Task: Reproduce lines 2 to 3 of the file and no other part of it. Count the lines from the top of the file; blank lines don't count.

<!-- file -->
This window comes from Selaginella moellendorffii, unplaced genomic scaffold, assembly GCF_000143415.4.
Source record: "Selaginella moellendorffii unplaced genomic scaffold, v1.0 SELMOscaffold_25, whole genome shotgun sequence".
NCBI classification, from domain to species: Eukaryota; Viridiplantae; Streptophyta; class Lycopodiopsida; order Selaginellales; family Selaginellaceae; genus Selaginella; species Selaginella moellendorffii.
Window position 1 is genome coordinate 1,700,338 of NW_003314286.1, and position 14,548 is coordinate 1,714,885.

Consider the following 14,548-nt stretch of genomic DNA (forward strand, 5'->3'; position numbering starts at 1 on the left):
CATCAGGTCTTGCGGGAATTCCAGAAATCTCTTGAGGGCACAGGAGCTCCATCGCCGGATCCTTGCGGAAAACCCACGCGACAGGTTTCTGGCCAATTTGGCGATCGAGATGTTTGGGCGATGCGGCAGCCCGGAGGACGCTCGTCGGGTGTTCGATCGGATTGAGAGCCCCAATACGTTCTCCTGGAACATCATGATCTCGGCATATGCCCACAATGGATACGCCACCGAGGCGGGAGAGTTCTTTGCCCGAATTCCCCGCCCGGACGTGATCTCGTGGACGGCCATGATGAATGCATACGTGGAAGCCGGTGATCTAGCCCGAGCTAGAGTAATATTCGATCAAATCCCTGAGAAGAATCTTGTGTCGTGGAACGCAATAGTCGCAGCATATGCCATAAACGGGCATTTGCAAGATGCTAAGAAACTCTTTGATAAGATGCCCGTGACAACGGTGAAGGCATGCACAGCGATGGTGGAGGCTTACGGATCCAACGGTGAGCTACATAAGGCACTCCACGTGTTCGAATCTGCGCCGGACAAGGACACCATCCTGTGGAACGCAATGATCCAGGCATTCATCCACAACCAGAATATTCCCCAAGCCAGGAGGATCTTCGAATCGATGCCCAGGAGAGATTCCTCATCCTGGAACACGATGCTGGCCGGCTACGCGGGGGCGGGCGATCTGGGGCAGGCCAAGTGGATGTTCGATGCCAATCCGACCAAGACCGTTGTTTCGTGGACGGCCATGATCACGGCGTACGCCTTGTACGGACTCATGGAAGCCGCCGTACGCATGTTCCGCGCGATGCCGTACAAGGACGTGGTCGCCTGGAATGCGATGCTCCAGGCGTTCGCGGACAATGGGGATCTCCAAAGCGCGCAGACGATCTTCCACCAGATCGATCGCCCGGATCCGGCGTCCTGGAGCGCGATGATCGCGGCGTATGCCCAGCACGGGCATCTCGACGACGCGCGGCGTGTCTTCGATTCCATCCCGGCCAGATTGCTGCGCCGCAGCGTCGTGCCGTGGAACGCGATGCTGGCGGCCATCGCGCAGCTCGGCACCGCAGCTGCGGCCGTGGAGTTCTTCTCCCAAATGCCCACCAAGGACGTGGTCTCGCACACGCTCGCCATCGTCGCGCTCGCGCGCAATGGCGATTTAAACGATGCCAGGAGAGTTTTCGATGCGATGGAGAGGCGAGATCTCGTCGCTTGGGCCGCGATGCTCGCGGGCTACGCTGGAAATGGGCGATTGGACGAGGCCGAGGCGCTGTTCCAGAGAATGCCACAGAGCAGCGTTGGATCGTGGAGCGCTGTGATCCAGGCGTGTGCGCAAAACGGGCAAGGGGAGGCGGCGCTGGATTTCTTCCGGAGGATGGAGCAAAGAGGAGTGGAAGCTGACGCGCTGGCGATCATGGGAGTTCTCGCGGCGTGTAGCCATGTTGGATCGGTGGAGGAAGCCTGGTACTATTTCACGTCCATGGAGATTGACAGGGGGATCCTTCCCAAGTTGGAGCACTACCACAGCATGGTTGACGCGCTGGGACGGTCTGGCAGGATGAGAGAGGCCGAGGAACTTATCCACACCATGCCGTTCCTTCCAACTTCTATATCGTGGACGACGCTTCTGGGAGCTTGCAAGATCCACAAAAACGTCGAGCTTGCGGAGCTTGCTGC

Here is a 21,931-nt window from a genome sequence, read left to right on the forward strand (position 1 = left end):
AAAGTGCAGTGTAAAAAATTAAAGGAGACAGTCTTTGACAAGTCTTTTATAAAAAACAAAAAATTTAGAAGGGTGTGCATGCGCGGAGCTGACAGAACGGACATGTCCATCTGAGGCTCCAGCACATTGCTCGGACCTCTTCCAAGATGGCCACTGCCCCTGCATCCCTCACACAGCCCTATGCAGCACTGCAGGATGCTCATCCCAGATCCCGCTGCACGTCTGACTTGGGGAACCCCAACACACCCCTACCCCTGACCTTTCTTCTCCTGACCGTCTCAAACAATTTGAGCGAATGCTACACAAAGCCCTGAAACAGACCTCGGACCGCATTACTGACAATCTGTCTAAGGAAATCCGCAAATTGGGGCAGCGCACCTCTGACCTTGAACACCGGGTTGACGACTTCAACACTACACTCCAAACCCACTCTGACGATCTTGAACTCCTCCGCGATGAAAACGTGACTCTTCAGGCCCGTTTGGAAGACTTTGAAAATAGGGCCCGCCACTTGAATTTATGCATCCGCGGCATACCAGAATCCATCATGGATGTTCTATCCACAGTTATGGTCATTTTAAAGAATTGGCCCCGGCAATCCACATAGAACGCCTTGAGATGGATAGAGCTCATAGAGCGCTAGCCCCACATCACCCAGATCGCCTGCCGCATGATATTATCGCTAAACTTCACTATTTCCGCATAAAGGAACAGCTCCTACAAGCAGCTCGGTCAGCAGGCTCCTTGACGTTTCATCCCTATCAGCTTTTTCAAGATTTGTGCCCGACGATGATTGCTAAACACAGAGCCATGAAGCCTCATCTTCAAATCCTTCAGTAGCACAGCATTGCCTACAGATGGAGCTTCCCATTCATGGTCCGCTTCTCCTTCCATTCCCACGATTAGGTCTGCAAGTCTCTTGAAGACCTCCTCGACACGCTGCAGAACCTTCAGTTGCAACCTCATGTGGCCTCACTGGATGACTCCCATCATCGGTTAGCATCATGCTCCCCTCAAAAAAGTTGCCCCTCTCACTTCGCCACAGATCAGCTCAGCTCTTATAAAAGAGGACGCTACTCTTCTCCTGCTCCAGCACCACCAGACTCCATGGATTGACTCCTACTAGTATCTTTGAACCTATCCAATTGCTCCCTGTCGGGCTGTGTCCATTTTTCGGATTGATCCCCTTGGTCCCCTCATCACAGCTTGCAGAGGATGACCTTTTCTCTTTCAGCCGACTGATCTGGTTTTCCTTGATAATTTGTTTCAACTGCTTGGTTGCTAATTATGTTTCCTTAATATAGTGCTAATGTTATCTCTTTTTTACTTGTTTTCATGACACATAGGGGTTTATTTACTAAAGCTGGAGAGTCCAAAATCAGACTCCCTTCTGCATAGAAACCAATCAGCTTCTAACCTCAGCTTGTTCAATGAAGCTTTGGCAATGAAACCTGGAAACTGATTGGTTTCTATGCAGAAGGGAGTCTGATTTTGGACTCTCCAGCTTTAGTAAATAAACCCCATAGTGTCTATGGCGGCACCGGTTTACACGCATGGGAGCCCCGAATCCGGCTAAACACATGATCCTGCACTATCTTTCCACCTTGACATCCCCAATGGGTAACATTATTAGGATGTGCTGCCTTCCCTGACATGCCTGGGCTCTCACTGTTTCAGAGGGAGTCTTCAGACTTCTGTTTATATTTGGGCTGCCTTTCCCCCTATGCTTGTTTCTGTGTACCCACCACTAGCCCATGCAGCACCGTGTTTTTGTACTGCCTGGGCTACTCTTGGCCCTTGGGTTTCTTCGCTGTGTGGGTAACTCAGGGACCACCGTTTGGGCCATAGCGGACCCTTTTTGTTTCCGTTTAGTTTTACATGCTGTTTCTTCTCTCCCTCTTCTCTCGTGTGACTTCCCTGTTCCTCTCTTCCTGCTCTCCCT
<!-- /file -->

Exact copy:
Source record: "Selaginella moellendorffii unplaced genomic scaffold, v1.0 SELMOscaffold_25, whole genome shotgun sequence".
NCBI classification, from domain to species: Eukaryota; Viridiplantae; Streptophyta; class Lycopodiopsida; order Selaginellales; family Selaginellaceae; genus Selaginella; species Selaginella moellendorffii.